Imperialism on the cheap

In the losing imperialist powers of the 20th century defeated in the race for colonies, we see that the battle for colonial land and homeland "living space" for the oppressor nation drove some to extreme efforts with directly genocidal consequences. Before the rise of imperialism as defined by Lenin, we had the example of Amerikkkan settlers. Then in the imperialist era we had Nazi Germany trying to take land from Eastern Europe and we had I$rael appear on the basis of a land conflict. I$rael was in a sense worse than a losing imperialist, because it was a non-existent imperialist before the land conflict.

The land conflict in a winning imperialist country with much surplus-value plays out differently than in a loser. By first uniting the French labor aristocracy to themselves, the French imperialists could then move into Algeria with a much bigger social imprint. There was a desperate war of annihilation that the French lost with people like Le Pen fighting there. In that case, France gave citizenship to its white citizens in Algeria and their descendants, but did not give the Africans citizenship; although it was considered at the end of the struggle. To this day, the bitterness of the struggle between the entirety of the French nation against Algeria fuels the Le Pen phenomenon in France. That includes both his second place finish in the last presidential race in France and also his vanguard role in pushing Europe to accept the Black Book of Communism. Ever since Algeria, the French labor aristocracy knows that its imperialist partners cannot always be trusted in the pinch. At the same time, we should not exaggerate: with a surplus-value cushion, defeat in Algeria did not turn into a socialist revolution in France led by returning Le Pens. It was a relatively safe strategy of the French imperialists to lean hard on their allies, the French petty-bourgeoisie.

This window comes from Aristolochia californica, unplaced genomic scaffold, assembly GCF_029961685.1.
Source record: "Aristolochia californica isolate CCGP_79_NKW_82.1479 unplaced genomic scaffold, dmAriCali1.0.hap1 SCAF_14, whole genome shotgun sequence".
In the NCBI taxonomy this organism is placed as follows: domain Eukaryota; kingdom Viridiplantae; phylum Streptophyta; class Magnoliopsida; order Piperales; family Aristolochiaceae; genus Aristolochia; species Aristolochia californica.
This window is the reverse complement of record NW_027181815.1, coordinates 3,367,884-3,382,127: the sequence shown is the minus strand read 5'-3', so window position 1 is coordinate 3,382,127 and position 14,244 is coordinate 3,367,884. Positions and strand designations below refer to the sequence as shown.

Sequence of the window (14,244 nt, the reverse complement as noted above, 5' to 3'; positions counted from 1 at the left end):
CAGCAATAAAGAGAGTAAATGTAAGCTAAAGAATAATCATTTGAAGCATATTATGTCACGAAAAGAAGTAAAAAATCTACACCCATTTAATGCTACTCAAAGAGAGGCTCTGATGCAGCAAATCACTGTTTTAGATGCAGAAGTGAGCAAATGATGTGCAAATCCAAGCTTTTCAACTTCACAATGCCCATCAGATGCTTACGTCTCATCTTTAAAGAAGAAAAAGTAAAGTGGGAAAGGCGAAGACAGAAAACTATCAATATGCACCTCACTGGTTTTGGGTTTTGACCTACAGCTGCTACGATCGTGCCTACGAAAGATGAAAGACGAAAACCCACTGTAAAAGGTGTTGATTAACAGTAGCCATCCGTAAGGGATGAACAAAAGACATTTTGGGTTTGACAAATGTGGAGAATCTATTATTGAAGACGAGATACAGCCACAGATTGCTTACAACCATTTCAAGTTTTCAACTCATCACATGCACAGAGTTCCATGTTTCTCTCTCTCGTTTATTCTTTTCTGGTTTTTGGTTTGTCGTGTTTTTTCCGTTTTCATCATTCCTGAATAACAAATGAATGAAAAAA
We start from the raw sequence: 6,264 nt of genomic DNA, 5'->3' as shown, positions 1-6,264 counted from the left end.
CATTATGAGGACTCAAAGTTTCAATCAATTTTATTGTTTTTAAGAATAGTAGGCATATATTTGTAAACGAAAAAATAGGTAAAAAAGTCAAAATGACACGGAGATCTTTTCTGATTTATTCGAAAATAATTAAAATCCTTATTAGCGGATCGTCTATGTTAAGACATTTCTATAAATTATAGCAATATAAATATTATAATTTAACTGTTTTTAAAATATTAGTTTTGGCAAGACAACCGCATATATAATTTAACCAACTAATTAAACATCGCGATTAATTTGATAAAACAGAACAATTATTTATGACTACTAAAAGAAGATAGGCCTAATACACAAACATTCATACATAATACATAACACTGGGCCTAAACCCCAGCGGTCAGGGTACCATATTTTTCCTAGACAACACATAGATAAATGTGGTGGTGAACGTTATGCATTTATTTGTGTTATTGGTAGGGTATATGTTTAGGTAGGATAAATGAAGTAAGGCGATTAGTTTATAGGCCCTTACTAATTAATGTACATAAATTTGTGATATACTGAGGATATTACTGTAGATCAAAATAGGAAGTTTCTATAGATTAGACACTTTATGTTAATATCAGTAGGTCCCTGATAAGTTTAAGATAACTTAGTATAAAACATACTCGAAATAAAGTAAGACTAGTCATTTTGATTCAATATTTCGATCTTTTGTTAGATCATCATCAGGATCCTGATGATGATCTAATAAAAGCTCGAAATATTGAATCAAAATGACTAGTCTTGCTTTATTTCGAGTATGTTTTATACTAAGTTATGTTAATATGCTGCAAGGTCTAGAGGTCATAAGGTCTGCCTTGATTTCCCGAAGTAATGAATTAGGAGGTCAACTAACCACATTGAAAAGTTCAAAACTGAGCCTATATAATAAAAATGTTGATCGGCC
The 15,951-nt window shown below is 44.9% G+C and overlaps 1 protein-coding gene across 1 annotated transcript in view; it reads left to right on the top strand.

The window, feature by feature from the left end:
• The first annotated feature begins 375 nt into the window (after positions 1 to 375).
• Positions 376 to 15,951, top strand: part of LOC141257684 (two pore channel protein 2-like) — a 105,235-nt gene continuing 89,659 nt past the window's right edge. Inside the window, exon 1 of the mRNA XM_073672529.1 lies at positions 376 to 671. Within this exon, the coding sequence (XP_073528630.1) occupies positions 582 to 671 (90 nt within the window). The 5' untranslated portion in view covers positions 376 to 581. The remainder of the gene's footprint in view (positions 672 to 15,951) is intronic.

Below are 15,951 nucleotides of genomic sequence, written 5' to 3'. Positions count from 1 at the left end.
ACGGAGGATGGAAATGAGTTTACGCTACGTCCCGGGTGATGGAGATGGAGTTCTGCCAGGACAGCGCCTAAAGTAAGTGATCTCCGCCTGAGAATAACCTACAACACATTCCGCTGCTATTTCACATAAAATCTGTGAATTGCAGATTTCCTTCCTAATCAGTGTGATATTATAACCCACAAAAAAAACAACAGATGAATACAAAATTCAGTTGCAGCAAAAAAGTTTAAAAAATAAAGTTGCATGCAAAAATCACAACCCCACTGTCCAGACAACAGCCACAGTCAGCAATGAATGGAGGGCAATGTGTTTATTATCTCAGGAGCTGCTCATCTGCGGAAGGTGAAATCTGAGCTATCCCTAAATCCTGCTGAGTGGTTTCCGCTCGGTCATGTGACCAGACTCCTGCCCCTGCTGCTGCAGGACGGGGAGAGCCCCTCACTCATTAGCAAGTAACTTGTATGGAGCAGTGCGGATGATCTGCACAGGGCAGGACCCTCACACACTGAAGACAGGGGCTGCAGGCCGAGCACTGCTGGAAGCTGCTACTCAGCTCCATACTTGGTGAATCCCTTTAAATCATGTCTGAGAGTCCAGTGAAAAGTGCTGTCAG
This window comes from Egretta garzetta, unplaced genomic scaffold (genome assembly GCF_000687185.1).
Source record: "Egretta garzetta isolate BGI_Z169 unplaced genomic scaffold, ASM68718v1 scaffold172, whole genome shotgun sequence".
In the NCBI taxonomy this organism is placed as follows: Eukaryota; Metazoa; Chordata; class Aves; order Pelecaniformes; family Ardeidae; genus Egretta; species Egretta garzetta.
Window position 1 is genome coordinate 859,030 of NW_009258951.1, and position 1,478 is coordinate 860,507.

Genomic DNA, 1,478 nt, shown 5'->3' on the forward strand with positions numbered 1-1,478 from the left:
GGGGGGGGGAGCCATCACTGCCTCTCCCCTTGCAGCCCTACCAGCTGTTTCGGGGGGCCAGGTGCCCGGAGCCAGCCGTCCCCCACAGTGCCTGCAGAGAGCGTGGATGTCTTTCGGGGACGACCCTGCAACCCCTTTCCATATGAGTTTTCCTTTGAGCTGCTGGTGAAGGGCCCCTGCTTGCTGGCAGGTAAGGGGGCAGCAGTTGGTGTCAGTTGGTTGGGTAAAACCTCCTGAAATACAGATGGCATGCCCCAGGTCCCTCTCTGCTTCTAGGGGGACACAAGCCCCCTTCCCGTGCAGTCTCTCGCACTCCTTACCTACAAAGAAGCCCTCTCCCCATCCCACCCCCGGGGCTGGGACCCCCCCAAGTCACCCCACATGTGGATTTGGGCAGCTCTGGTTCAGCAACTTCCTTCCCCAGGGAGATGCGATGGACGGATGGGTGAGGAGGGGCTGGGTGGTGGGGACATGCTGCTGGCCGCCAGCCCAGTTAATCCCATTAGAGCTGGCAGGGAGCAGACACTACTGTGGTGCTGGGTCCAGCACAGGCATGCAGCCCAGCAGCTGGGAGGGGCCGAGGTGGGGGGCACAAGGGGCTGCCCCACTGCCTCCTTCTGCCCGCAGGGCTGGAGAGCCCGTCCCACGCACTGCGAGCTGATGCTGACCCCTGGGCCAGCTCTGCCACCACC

It's thinking about cases like Algeria in the 1950s which make Blum's comment on the supposedly non-imperialist character of the Soviet Union so compelling. When we contrast France in 1954 with the Soviet Union's collapse, there is quite a difference.

There is another strategy of the losers or the imperialists who have achieved the organization of finance capital but do not have the largest quantities of surplus-value sloshing through their economies. We see this illustrated with the collapse of the Soviet Union into its republics.